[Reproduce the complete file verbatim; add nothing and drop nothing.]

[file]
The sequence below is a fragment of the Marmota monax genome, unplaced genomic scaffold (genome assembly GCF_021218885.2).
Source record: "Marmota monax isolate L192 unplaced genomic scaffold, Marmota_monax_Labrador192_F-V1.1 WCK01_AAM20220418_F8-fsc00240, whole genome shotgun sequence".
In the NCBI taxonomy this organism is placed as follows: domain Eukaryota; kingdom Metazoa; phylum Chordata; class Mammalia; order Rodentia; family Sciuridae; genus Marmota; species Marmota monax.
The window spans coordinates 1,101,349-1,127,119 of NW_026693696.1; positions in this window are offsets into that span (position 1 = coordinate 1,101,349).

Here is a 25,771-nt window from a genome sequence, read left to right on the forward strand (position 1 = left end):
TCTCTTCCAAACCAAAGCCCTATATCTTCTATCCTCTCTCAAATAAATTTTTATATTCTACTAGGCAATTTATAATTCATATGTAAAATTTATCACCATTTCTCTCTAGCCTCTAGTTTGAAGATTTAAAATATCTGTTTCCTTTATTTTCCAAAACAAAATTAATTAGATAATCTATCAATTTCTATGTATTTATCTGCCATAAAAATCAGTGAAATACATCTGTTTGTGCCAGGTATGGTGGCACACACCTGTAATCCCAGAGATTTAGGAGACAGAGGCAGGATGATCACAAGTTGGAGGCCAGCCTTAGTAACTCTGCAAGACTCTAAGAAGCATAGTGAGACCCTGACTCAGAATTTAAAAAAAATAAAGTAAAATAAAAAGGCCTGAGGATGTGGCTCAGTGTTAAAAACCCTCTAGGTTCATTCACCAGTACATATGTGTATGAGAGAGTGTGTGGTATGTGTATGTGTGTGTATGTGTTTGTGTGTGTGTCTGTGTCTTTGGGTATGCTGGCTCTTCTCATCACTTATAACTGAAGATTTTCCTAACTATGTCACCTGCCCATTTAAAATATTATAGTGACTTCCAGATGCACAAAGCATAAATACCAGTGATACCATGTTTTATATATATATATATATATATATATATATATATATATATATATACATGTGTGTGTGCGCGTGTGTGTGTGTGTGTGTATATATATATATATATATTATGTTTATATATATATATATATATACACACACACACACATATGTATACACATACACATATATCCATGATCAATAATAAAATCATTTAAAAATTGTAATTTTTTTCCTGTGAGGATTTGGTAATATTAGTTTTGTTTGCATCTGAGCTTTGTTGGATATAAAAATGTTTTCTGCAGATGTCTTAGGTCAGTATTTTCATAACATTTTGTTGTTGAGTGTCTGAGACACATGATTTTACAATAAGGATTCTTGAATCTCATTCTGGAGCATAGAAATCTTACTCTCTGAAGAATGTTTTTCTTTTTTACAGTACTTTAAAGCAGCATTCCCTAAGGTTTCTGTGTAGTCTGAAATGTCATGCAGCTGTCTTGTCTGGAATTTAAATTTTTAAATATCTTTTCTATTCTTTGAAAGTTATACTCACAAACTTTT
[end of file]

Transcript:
The sequence below is a fragment of the Marmota monax genome, unplaced genomic scaffold (genome assembly GCF_021218885.2).
Source record: "Marmota monax isolate L192 unplaced genomic scaffold, Marmota_monax_Labrador192_F-V1.1 WCK01_AAM20220418_F8-fsc00240, whole genome shotgun sequence".
In the NCBI taxonomy this organism is placed as follows: domain Eukaryota; kingdom Metazoa; phylum Chordata; class Mammalia; order Rodentia; family Sciuridae; genus Marmota; species Marmota monax.
The window spans coordinates 1,101,349-1,127,119 of NW_026693696.1; positions in this window are offsets into that span (position 1 = coordinate 1,101,349).

Here is a 25,771-nt window from a genome sequence, read left to right on the forward strand (position 1 = left end):
TCTCTTCCAAACCAAAGCCCTATATCTTCTATCCTCTCTCAAATAAATTTTTATATTCTACTAGGCAATTTATAATTCATATGTAAAATTTATCACCATTTCTCTCTAGCCTCTAGTTTGAAGATTTAAAATATCTGTTTCCTTTATTTTCCAAAACAAAATTAATTAGATAATCTATCAATTTCTATGTATTTATCTGCCATAAAAATCAGTGAAATACATCTGTTTGTGCCAGGTATGGTGGCACACACCTGTAATCCCAGAGATTTAGGAGACAGAGGCAGGATGATCACAAGTTGGAGGCCAGCCTTAGTAACTCTGCAAGACTCTAAGAAGCATAGTGAGACCCTGACTCAGAATTTAAAAAAAATAAAGTAAAATAAAAAGGCCTGAGGATGTGGCTCAGTGTTAAAAACCCTCTAGGTTCATTCACCAGTACATATGTGTATGAGAGAGTGTGTGGTATGTGTATGTGTGTGTATGTGTTTGTGTGTGTGTCTGTGTCTTTGGGTATGCTGGCTCTTCTCATCACTTATAACTGAAGATTTTCCTAACTATGTCACCTGCCCATTTAAAATATTATAGTGACTTCCAGATGCACAAAGCATAAATACCAGTGATACCATGTTTTATATATATATATATATATATATATATATATATATATATATATACATGTGTGTGTGCGCGTGTGTGTGTGTGTGTGTATATATATATATATATATTATGTTTATATATATATATATATATACACACACACACACATATGTATACACATACACATATATCCATGATCAATAATAAAATCATTTAAAAATTGTAATTTTTTTCCTGTGAGGATTTGGTAATATTAGTTTTGTTTGCATCTGAGCTTTGTTGGATATAAAAATGTTTTCTGCAGATGTCTTAGGTCAGTATTTTCATAACATTTTGTTGTTGAGTGTCTGAGACACATGATTTTACAATAAGGATTCTTGAATCTCATTCTGGAGCATAGAAATCTTACTCTCTGAAGAATGTTTTTCTTTTTTACAGTACTTTAAAGCAGCATTCCCTAAGGTTTCTGTGTAGTCTGAAATGTCATGCAGCTGTCTTGTCTGGAATTTAAATTTTTAAATATCTTTTCTATTCTTTGAAAGTTATACTCACAAACTTTT